Why Marsy’s Law may harm victims
Unless it is amended, Marsy’s Law, the proposed constitutional rights amendment for victims, stands to become a very sickly sheep in wolf’s clothing, promising protections for victims and their rights while proposing amendments to our constitution that would limit the ability of victims to seek recovery in our courts.
While spelling out new constitutional rights for victims, the proposed amendment says: “This article does not create any cause of action for compensation or damages against the State, any political subdivision of the State, any officer, employee, or agent of the State or of any of its political subdivisions, or any officer or employee of the court.”
The inclusion of this language would not only strip victims of rights they may seek to vindicate privately against a state that has failed to protect them under the same proposed constitutional provisions, the same language could be used by the state to preempt the entire field of victims’ lawsuits against the state in litigation.
Specifically, I have in mind the effect of this provision on lawsuits against the Division of Children, Youth and Families and the state brought by parents and other adults in the name of child victims of some of the worst abuse: children who have suffered this abuse while the state has been on notice and who have not protected by our state authorities.
An amendment like Marsy’s Law, which creates a comprehensive constitutional structure for recovery but precludes damages against the state, could be interpreted by our courts as answering all legal questions in regard to the rights victims against the bureaucrats who fail them.
That would be a terrible thing in a state with a documented history of failing victims (most egregiously children) and so has left victims with little choice but to seek recourse from the courts.
What is happening here? Why are victim’s rights advocates trumpeting this bill as a necessary step forward in the area of victim’s rights while stripping victims of the right to seek relief from constitutional officers who violate those rights in the face of an updated constitution? Why not make those remedies the most robust available? Why blunt remedies by limiting the rights of victims who are mistreated by the state?
Indeed, a figure of no less stature than the chair of the board of the NH Coalition Against Domestic and Sexual Violence addressed this very subject in an opinion piece, acknowledging that we already have a victims’ bill of rights as a matter of state law (a law no one has ever imagined would be subject to repeal). And yet she also wrote: “A law or amendment without enforceability is useless.” She imagines that Marsy’s Law works an improvement but does not say how.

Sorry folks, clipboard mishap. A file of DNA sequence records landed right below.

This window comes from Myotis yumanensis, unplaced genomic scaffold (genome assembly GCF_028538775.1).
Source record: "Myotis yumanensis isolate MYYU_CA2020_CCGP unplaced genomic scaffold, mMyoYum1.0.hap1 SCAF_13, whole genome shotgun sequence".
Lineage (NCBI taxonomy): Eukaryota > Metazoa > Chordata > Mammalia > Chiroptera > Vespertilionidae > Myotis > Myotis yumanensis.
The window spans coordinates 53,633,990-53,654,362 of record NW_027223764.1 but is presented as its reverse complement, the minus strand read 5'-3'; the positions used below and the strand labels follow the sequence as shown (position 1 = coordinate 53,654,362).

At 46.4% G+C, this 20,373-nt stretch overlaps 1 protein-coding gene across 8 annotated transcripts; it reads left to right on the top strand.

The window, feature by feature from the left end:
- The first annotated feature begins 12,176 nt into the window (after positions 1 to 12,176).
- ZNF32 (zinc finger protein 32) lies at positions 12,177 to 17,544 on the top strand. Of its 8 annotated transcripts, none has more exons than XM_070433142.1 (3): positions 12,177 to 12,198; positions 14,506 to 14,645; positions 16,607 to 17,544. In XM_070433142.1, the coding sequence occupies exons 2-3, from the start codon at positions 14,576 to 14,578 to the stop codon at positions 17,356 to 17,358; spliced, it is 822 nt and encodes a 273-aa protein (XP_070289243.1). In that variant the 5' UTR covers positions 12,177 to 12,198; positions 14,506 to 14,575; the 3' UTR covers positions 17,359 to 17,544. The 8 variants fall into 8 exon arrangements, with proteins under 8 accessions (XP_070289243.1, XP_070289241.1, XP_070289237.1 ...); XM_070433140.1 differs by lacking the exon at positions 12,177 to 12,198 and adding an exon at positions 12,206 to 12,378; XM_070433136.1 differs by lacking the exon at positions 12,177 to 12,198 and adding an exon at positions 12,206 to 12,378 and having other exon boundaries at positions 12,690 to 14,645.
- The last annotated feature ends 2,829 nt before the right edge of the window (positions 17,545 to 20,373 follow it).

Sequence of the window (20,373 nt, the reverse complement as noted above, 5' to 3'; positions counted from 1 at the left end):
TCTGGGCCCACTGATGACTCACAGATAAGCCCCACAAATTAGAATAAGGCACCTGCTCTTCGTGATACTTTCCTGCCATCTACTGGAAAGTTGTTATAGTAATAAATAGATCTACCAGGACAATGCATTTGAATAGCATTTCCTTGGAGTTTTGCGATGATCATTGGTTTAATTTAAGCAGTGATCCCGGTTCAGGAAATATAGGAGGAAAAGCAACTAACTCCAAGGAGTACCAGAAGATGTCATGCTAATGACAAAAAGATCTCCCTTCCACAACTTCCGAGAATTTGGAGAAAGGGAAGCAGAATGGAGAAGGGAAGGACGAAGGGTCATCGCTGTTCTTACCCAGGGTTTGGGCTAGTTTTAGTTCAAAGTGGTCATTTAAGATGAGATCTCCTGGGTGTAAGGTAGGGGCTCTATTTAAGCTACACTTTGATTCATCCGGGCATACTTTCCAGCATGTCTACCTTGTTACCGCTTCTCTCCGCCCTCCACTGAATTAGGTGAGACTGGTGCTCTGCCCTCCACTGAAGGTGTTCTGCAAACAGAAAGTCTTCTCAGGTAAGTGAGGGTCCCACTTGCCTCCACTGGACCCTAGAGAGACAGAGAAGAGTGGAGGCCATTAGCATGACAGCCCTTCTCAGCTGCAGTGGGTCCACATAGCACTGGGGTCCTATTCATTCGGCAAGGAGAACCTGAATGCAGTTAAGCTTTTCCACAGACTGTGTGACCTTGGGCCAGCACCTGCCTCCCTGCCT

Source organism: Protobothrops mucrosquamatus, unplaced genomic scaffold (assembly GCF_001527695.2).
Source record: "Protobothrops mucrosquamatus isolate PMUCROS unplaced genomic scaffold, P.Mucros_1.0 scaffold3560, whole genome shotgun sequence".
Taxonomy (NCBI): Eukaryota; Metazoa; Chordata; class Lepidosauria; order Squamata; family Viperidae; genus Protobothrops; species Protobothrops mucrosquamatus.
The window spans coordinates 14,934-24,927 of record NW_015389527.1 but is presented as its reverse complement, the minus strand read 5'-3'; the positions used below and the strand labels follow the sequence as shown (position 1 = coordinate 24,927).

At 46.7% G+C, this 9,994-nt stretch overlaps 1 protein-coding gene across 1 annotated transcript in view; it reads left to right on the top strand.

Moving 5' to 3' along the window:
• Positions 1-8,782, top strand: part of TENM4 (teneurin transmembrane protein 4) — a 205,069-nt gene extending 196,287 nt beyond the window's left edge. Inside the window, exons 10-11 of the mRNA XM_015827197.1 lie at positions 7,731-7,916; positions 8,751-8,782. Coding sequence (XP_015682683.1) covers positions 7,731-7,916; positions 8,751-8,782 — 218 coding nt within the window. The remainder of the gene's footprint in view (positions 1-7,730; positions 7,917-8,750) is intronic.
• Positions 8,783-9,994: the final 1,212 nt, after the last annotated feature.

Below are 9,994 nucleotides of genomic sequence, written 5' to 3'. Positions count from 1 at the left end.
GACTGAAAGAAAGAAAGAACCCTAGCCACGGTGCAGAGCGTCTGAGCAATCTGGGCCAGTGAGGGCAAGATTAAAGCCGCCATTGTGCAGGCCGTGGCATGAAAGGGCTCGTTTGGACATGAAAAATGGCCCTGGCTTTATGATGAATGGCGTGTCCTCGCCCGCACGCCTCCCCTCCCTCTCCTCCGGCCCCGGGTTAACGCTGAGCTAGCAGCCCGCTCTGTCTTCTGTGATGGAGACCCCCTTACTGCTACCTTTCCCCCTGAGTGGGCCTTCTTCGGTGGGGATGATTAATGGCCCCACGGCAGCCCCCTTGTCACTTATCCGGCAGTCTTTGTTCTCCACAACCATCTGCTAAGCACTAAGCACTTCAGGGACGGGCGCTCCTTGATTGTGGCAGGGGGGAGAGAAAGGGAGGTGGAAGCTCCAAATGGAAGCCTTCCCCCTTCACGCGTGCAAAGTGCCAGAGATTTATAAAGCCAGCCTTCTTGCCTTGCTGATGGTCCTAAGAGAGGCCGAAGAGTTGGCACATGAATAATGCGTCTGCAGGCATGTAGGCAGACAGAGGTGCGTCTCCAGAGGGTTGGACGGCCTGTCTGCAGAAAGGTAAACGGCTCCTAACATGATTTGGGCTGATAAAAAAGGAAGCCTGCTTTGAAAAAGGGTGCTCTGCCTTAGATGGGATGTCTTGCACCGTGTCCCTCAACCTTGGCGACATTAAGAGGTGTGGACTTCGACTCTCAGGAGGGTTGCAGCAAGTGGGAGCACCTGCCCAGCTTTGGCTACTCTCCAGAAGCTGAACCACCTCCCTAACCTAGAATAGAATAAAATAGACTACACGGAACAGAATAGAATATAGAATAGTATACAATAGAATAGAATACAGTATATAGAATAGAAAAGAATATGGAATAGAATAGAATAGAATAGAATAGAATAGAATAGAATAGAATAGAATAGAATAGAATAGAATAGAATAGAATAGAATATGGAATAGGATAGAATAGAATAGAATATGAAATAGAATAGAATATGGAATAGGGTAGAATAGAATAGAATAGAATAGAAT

Current statutory law provides over 20 protections to victims of crimes, including the rights to “fairness,” “respect,” “dignity” and “privacy” “throughout the criminal justice system.” It protects the rights of victims to be “informed” about the “criminal justice process” and numerous rights to be put on “notice” regarding a given prosecution. It goes further and provides the “right to confidentiality” and the “right to be informed about available resources, financial assistance and social services.”
But while providing these rights, the current law also states that “nothing in this section shall be construed as creating a cause of action” against the state employees responsible for enforcing ensuring that the rights will have meaning and be enforced.
The very existence of Marsy’s Law as a proposal suggests that the current law is not being respected and that prosecutors and courts are giving it short shrift. I have seen no evidence of this. So if proponents of Marsy’s Law believe we should take them seriously and put energy into supporting this law, they should press an amendment that works meaningful reforms, not symbolic ones.
I have two suggestions from the trenches of litigation in this regard:
• Marsy’s Law should be amended and enhanced to permit victims to seek monetary relief against the state and state officials for failing to enforce its rights and the damages should not require the proof of any mental state and should provide for attorney’s fees to support this litigation.
• Marsy’s Law should demand that Courts require these rights to be spelled out in standing orders in every criminal case with a contempt finding in the background should the state fail to abide by the law.
If Marsy’s Law is going to be anything more than a measure drawing a volume of support from its supporters, its architects must take a careful look at the provisions limiting the rights of victims to ensure that victims will not be harmed by the passage of this important constitutional amendment.
Michael S. Lewis is a Concord attorney.